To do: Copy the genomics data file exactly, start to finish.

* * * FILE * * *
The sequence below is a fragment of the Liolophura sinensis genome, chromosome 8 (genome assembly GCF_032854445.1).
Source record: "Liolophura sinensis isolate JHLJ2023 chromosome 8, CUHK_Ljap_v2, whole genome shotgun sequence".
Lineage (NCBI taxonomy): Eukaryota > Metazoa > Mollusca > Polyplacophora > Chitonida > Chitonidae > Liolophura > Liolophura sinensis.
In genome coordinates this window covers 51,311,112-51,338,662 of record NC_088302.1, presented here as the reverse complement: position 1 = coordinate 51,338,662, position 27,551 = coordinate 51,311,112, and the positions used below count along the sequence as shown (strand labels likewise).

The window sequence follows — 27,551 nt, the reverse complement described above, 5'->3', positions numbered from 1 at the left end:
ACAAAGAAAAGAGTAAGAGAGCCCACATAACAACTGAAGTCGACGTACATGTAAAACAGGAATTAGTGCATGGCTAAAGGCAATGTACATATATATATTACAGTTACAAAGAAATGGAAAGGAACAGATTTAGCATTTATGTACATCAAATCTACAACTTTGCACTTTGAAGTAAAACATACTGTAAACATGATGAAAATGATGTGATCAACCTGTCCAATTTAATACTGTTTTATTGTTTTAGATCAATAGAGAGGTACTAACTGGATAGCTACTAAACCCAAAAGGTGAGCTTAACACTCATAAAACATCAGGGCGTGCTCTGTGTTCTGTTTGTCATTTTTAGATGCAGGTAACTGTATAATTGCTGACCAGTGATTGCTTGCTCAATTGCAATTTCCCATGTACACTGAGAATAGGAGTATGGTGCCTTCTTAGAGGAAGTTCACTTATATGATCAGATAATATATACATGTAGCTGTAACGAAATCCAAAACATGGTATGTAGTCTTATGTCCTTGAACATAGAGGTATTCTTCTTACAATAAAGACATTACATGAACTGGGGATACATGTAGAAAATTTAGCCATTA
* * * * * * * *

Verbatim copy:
The sequence below is a fragment of the Liolophura sinensis genome, chromosome 8 (genome assembly GCF_032854445.1).
Source record: "Liolophura sinensis isolate JHLJ2023 chromosome 8, CUHK_Ljap_v2, whole genome shotgun sequence".
Lineage (NCBI taxonomy): Eukaryota > Metazoa > Mollusca > Polyplacophora > Chitonida > Chitonidae > Liolophura > Liolophura sinensis.
In genome coordinates this window covers 51,311,112-51,338,662 of record NC_088302.1, presented here as the reverse complement: position 1 = coordinate 51,338,662, position 27,551 = coordinate 51,311,112, and the positions used below count along the sequence as shown (strand labels likewise).

The window sequence follows — 27,551 nt, the reverse complement described above, 5'->3', positions numbered from 1 at the left end:
ACAAAGAAAAGAGTAAGAGAGCCCACATAACAACTGAAGTCGACGTACATGTAAAACAGGAATTAGTGCATGGCTAAAGGCAATGTACATATATATATTACAGTTACAAAGAAATGGAAAGGAACAGATTTAGCATTTATGTACATCAAATCTACAACTTTGCACTTTGAAGTAAAACATACTGTAAACATGATGAAAATGATGTGATCAACCTGTCCAATTTAATACTGTTTTATTGTTTTAGATCAATAGAGAGGTACTAACTGGATAGCTACTAAACCCAAAAGGTGAGCTTAACACTCATAAAACATCAGGGCGTGCTCTGTGTTCTGTTTGTCATTTTTAGATGCAGGTAACTGTATAATTGCTGACCAGTGATTGCTTGCTCAATTGCAATTTCCCATGTACACTGAGAATAGGAGTATGGTGCCTTCTTAGAGGAAGTTCACTTATATGATCAGATAATATATACATGTAGCTGTAACGAAATCCAAAACATGGTATGTAGTCTTATGTCCTTGAACATAGAGGTATTCTTCTTACAATAAAGACATTACATGAACTGGGGATACATGTAGAAAATTTAGCCATTA